In 1954, the city of Detroit had a population of over 1.8 million people. The place bustled with activity and was the nation’s epicenter for mass production of automobiles.
During World War II, Detroit was known as “The Arsenal of Democracy” as auto plants were converted to manufacture tanks, airplanes and other weaponry that played a major role in defeating our enemies in relatively short order. Detroit of the 1950s was a proud and happy place full of proud and happy people.
I’m just old enough to remember what Detroit was like in the mid-1970s — while there were still active remnants of what a great place it once was. I remember business people walking around downtown in suits, the heavy, all-day traffic up and down Michigan Avenue, the Michigan Central Depot, and the buzz around Tiger Stadium on game days. It’s getting more and more difficult to even imagine the Detroit I remember from my childhood.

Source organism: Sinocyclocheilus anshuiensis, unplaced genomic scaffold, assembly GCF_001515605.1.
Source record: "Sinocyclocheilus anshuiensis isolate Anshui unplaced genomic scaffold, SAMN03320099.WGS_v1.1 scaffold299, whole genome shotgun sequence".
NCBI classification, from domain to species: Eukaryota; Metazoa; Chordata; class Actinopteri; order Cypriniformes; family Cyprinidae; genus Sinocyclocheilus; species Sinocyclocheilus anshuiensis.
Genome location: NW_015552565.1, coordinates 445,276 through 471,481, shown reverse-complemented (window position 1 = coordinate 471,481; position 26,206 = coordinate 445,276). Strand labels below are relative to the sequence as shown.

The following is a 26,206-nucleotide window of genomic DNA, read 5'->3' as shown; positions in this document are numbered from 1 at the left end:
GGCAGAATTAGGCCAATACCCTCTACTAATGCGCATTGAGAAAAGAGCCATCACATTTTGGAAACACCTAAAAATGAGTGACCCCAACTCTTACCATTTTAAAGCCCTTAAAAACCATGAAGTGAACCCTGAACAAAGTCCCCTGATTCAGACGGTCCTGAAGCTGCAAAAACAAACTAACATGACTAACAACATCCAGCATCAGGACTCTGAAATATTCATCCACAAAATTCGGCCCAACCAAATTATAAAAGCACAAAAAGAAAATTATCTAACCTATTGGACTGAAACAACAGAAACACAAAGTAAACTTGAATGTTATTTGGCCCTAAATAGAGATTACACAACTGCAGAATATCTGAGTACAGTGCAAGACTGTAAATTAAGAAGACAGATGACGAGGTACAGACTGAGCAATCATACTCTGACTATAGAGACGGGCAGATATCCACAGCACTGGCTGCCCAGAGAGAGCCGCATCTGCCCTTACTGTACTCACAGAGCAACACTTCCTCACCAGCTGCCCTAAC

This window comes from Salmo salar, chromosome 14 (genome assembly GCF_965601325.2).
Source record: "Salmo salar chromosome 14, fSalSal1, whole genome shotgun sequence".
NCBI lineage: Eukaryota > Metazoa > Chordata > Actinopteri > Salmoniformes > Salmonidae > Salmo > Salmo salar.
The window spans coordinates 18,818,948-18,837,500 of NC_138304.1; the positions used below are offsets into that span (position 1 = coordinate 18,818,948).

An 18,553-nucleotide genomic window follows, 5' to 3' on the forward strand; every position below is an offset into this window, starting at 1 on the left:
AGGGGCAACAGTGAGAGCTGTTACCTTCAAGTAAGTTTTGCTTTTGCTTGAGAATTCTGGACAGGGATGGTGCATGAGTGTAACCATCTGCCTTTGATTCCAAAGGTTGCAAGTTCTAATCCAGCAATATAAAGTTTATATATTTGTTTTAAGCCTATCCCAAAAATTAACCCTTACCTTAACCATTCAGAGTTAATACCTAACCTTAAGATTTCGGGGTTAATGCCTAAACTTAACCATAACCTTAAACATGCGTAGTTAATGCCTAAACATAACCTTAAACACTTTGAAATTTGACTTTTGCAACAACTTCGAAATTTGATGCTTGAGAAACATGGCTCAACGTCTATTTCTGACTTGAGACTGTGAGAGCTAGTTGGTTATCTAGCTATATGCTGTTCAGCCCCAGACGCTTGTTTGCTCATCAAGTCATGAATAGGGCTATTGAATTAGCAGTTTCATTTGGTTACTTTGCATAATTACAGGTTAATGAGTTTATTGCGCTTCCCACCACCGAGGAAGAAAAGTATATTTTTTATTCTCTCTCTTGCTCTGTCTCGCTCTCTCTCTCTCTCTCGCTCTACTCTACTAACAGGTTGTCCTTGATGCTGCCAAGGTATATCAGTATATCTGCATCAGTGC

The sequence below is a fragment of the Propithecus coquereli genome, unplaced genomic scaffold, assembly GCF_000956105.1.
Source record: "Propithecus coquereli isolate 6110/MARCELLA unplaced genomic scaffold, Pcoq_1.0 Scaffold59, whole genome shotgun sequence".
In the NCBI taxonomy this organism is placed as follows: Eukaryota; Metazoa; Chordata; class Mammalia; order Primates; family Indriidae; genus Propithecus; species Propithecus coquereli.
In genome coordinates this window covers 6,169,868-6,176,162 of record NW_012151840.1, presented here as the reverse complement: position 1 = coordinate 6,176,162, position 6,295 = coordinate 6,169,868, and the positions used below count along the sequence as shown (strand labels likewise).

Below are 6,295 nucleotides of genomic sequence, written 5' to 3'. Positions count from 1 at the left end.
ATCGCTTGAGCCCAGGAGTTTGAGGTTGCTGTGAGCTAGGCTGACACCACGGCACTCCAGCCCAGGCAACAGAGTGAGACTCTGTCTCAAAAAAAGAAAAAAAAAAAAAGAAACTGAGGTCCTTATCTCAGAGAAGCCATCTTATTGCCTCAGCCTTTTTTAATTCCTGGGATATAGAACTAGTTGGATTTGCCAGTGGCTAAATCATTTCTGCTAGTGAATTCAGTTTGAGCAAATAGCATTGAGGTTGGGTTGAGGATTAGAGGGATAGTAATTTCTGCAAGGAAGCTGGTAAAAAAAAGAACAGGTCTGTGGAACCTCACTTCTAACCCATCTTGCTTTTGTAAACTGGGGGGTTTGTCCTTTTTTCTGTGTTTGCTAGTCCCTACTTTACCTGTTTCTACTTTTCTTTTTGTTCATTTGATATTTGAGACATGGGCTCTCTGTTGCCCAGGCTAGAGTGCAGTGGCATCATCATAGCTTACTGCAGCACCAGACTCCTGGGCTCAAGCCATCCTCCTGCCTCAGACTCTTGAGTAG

The color home videos below were taken on the streets of Detroit in 1954 from a moving automobile. For those who grew up in Detroit, the videos will bring back wonderful memories of what a vibrant place it was during its heyday. What I find most interesting are the casual images that were shot of Briggs Stadium. This is exactly what the stadium would have looked like to an 18-year old Al Kaline as he arrived in Detroit from Baltimore just one year earlier.